In The Hemingway Files, some brief yet important plot moments occur in or around a temple compound high up in the Japan Alps. Because of the importance of those moments, I wanted them to take place in a setting of unusual natural and man made beauty, as a symbolic setting of almost otherworldy charm and luminosity. I will ask my readers to determine for themselves the extent to which I succeeded in that; but I can tell you that setting, in that case, was intrinsic to the plot and overall narrative arc, in so many ways. Setting can matter as much as — or sometimes even more than — the plot itself.
How do master writers create that special sense of place and setting that marks their works? Think of how much emotion and content a writer can squeeze out of just three sentences about setting, as in this selection from Dickens’ Oliver Twist:
The public-houses, with gas-lights burning inside, were already open. By degrees, other shops began to be unclosed, and a few scattered people were met with. Then, came straggling groups of labourers going to their work; then, men and women with fish-baskets on their heads; donkey-carts laden with vegetables; chaise-carts filled with livestock or whole carcasses of meat; milk-women with pails; an unbroken concourse of people trudging out with various supplies to the eastern suburbs of the town.
Or see how much is evoked in just two sentences in Marilynne Robinson’s novel Gilead:
The sun had come up brilliantly after a heavy rain, and the trees were glistening and very wet. On some impulse, plain exuberance, I suppose, the fellow jumped up and caught hold of a branch, and a storm of luminous water came pouring down on the two of them, and they laughed and took off running, the girl sweeping water off her hair and her dress as if she were a little bit disgusted, but she wasn’t.
Or note how much one feels in just ONE sentence in Willa Cather’s masterpiece My Antonia:
While the train flashed through never-ending miles of ripe wheat, by country towns and bright-flowered pastures and oak groves wilting in the sun, we sat in the observation car, where the woodwork was hot to the touch and red dust lay deep over everything.
No doubt, my own craft of fiction has been shaped by sentences like these, from some of my favorite literary masterpieces, which provide wonderful travel experiences in a vicarious way, and leave me a strong sense of having visited for a time some foreign space.
This sense of “foreignness” might occur, even if it’s “only” Iowa or Nebraska. It’s different, and the language adds a solemn sacramental quality to even a train or a couple walking down the sidewalk. It’s heightened, and thus seen through a new lens. The foreignness might be more historical than far away, as in my countless readings of Willa Cather’s novels, set not all that far distance wise, in places like Nebraska, Colorado, or New Mexico, but very, very far away in terms of years and culture. Marilynne Robinson’s novel Gilead, set in Iowa, allows the reader to settle down and rest for a spell among a small cast of characters that seem at once familiar, but also somewhat distanced. Mark Twain’s Life on the Mississippi was composed specifically as a kind of homage to his early times learning to pilot on the river, and contains some of the most brilliant prose of a great author’s career, in describing such mundane objects as a sunset or a flooded plain.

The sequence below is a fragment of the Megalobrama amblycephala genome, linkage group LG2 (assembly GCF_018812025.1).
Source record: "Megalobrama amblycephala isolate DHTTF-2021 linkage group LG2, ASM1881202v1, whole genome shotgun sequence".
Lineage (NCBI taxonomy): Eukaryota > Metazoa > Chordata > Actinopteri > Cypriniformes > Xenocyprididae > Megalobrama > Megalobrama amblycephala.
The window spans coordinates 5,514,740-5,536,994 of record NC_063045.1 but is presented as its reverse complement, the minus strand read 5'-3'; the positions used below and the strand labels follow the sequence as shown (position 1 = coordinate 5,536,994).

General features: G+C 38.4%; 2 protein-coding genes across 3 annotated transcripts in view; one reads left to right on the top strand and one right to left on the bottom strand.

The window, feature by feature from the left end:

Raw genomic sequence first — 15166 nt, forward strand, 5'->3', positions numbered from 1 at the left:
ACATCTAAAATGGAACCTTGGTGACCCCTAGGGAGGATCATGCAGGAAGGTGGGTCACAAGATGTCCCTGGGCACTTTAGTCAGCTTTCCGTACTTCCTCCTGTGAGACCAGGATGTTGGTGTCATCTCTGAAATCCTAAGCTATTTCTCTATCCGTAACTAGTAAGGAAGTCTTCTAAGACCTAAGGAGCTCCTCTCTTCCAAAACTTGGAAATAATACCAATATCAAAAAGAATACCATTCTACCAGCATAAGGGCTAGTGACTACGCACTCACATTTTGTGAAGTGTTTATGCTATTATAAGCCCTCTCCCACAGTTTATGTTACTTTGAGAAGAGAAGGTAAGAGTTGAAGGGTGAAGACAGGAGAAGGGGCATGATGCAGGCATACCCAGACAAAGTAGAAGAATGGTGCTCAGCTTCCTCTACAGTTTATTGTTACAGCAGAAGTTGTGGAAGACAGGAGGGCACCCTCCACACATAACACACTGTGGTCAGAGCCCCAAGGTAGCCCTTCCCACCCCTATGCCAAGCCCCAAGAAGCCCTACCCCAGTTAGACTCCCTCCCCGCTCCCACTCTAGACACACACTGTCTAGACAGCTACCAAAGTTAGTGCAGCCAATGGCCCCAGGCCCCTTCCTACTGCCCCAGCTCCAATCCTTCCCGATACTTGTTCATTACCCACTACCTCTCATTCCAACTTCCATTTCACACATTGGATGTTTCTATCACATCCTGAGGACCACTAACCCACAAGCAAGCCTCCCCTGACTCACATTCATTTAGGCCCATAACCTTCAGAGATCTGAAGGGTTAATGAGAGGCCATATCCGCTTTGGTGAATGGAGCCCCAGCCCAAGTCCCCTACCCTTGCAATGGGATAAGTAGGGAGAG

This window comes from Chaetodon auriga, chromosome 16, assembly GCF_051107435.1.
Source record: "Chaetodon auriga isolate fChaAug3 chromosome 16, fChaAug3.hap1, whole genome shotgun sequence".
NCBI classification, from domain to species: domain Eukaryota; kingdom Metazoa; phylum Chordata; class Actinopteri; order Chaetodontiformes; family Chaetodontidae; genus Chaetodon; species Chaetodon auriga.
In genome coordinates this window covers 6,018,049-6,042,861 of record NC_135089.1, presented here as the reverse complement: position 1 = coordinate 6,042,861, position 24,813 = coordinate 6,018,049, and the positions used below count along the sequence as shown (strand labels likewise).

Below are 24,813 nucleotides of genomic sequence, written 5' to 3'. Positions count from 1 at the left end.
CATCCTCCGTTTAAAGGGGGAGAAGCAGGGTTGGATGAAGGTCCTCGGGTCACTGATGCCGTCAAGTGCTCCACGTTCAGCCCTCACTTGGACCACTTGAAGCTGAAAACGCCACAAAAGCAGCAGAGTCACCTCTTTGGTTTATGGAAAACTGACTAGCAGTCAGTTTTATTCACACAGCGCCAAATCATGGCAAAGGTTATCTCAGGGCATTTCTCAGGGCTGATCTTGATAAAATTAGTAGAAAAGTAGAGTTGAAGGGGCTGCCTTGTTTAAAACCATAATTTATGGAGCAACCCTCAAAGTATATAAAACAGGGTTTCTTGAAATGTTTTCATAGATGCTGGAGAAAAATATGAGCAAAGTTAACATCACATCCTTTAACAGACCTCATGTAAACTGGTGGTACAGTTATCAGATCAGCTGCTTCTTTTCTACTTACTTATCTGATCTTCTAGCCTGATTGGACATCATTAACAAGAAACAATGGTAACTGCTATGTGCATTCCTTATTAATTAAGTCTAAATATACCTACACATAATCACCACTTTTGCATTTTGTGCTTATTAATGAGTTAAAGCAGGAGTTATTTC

But what about the truly foreign: lands we’ve never visited, and maybe never will. Peter Mathiessen’s The Snow Leopard takes us deep into the Himalaya, and deep into its exotic and lush cultural setting. Regarding Japan, I’m reminded of the luminous accounts by writers like Alex Kerr, Pico Iyer, or their great forebear, Lafcadio Hearn: simply trying to follow their lead has been a worthy yet difficult challenge. My hope is that the reader feels the splendor of the Japanese style tea room where Jack meets with Sensei; experiences the beauty of the gardens or the Zen temple, high above the Japan Alps; and senses the strangeness of visiting cities completely foreign to them, whether it’s Manila, Venice, or even Bloomington, Indiana.
I’ve been gratified to hear from many of my readers that The Hemingway Files is successful at giving a strong sense of Japan as a setting: a powerful and convincing “sense of place,” as some critics have called it. This is gratifying for several reasons. First, I love Japan and want to share my love with all my readers. Japan is a land of huge contrasts and historical concerns for the shared environment. In The Hemingway Files, I mention Morse’s book on Japanese Homes: the distinct ways that Japanese people design and keep their homes, which contrasts sharply with the American style.
And as for such seemingly different phenomena as gardens, restaurants, and mass transit systems, there is always something peculiarly Japanese about all these things worth noting.
I know I’ve been decisively influenced by the Japanese style: including architectural, artistic, and literary styles. Ezra Pound, for example, who plays a central role in the historical plot of The Hemingway Files, loved haiku and based some of his theoretical musings about literature on his insights into Japanese writing and poetry. American modernism was deeply influenced by these styles, in my opinion, and in ways that have frequently evaded notice. So I often attempt to mimic this style throughout the book, in describing certain scenes or locations. I even attempt a sort of haiku-like description in a few pages, particularly in the opening letter from Jack.
Finally, one might ask: what are some tips for writing memorable settings? Here are some thoughts: